Preface1. Overview of qualitative inquiry and general texts on this topicA School Story of Qualitative InquiryAn Analysis of the StoryQualitative Inquiry ProcessThe Reality about the ProcessOrganization of this BookConclusion2. Assumptions we make in doing qualitative inquirySome Common AssumptionsAn Analysis of AssumptionsCommon Questions about Qualitative InquirySome Additional Beliefs and Assumptions Regarding Human InquiryConclusion3. Keeping a record, writing fieldnotesA StoryAn AnalysisKinds of FieldnotesExampleSome Ideas about Record KeepingMechanics of FieldnotesConclusion4. Relationship building to enhance inquiryAn Article-Based StoryThe ProcessResults and ConclusionAn Analysis of KL's ExperienceConclusion5. Standards and quality in qualitative inquiryA Self-Critique StoryAn AnalysisCredibilityTransferabilityDependabilityConfirmabilityOther CriteriaA ChecklistAudit TrailConclusion6. Focusing the inquiryA School's Superintendent's StoryAn AnalysisConclusion7. Data collectionGathering Through Observations, Interviews and DocumentsAn Assistant Principal's StoryGeneral LessonsObserving LessonsInterviewing LessonsDocument Review LessonsConclusion8. Data interpretationA Graduate Student StoryStory Reading Through Analysis, Synthesis and InterpretationAn AnalysisSpradley's Approach to InterpretationDomain AnalysisConclusion9. Sharing and reportingSharing through Story TellingRevisiting Three StoriesAn Analysis of Three StoriesConclusion10. AppendicesAppendix A.1 - A Sample Study from BYU-Public School PartnershipAppendix A.2 - What Have We Learned?Appendix A.3 - Patterns of ExperienceAppendix B.1 - Allowing Space for Not-Knowing: What My Journal Teaches Me, Part 1Appendix B.2 - Allowing Space for Not-Knowing: What My Journal Teaches Me, Part 2Appendix B.3 - Allowing Space for Not-Knowing: What My Journal Teaches Me, Part 3Appendix B.4 - Allowing Space for Not-Knowing: What My Journal Teaches Me, Part 4Appendix B.5 - Marne's critique of her own studyAppendix C - An Elementary School Example: My Observations of JimmyAppendix D - Reflecting on ReflectionAppendix E - A Study of Educational Change in AlbertaAppendix F - Moving Ahead: A Naturalistic Study of Retention Reversal of Five Elementary School ChildrenAppendix G.1 - An Examination of Teacher ReflectionAppendix G.2 - Themes of ReflectionAppendix H - Spradley's theme synthesis and report writingAppendix I - Index of Topics



Bogdan, Robert C. and Biklen, Sari Knopp (1982). Qualitative Research for Education, Boston: Allyn and Bacon.

Spradley, James P., (1980). Participant Observation, Holt, Rinehart, and Winston.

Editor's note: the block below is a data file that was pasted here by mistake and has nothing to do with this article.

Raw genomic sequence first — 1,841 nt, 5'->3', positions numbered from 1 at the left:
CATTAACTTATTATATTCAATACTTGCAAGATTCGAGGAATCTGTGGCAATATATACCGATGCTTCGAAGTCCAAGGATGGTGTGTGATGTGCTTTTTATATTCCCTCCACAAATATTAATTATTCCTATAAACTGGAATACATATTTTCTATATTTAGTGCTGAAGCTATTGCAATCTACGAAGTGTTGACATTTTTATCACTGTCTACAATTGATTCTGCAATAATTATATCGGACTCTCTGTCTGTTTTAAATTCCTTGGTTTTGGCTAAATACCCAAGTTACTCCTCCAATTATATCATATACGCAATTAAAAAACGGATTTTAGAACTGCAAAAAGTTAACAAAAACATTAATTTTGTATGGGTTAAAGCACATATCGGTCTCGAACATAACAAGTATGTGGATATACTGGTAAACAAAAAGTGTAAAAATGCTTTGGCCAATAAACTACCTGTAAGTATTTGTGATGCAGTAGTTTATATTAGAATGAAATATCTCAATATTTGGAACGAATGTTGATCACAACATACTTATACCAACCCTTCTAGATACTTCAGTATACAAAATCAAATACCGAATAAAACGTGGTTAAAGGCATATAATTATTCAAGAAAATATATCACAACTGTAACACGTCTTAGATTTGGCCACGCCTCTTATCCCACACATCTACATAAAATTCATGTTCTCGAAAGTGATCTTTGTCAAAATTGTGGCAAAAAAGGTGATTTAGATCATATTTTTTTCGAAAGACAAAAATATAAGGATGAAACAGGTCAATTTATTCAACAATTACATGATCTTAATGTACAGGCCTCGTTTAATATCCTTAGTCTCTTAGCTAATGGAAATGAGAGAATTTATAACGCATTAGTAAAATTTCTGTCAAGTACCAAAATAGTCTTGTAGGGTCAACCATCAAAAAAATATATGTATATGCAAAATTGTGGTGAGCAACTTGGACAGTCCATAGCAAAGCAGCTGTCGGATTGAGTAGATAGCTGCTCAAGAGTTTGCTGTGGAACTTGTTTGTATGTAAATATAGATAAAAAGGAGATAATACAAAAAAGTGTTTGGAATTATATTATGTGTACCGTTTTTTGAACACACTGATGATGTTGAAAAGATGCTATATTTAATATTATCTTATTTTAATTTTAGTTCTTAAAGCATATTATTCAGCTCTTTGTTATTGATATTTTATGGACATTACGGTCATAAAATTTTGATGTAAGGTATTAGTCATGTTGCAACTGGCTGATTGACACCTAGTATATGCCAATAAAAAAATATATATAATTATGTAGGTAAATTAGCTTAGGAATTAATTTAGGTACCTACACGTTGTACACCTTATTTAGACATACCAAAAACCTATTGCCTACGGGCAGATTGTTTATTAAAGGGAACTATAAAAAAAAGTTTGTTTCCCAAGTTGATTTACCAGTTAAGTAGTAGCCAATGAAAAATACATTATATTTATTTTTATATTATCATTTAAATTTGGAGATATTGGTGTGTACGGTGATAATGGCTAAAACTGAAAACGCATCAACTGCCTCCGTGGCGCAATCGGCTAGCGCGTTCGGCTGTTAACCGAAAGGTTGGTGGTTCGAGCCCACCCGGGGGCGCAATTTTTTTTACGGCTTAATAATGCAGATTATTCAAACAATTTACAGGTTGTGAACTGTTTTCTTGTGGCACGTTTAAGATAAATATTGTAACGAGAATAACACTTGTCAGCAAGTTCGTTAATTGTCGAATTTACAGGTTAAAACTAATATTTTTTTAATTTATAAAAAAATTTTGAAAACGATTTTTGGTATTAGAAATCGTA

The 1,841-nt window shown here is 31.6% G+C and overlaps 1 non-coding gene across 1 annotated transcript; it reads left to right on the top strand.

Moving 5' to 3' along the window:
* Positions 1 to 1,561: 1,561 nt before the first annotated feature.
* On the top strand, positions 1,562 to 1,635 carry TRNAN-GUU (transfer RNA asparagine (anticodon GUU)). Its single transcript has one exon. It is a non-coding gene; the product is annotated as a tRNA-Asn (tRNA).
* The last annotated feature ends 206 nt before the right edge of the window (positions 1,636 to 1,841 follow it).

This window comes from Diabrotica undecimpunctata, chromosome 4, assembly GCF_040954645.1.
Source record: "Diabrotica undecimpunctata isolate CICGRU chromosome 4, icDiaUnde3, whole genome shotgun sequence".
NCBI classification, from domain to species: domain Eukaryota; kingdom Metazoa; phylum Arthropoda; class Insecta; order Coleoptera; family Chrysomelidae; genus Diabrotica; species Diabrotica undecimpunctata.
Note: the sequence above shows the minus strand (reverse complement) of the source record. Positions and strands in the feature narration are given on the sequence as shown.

Questions for Consideration

  1. What are the purposes of field notes?
  2. What should be included in field notes?
  3. How can you learn to take detailed field notes, especially while continuing your practices as an educator?
  4. Why is it so important to use detailed and specific language rather than summaries in your own words of what you see and hear?
  5. What are the differences between descriptive and reflective field notes? Why are both types of field notes needed?
  6. What are the different types of descriptive field notes? What do you think about using them?
  7. What are the different types of reflective field notes? What do you think about using them?
  8. What types of field notes have you already begun taking?
  9. Now that you have explored the notion of recording more specifically, how do field notes complement the other activities in the holomovement view of the qualitative process outlined in Chapter One?

Suggested Activities

  1. If you haven't already, set up a field notes book (on paper or in a computer file) in which to keep descriptive and reflective field notes.
  2. After your first day of writing field notes, expand them. Read through them. Find an example of vivid description in which you used specific, concrete language. Can you also find an example of a vague, general description? What can you do next time to avoid the latter?
  3. Find a condensed account of a conversation you heard during your study. Write an expanded version, trying to recreate that conversation in full. Compare the two versions. Do you have any reflective notes to add to the descriptive account (personal reactions, biases, analysis ideas, methodological ideas for following up on the conversation to get more information)?
  4. Try to label the types of notes you made. What coding system is evolving for you? Does it include all the kinds of notes described in this chapter? If it is different, why are you using your system? Justify it.
  5. What questions did this chapter raise for you? List these in your field notes (the audit trail section if you have one designated would be ideal).

End-of-Chapter Survey

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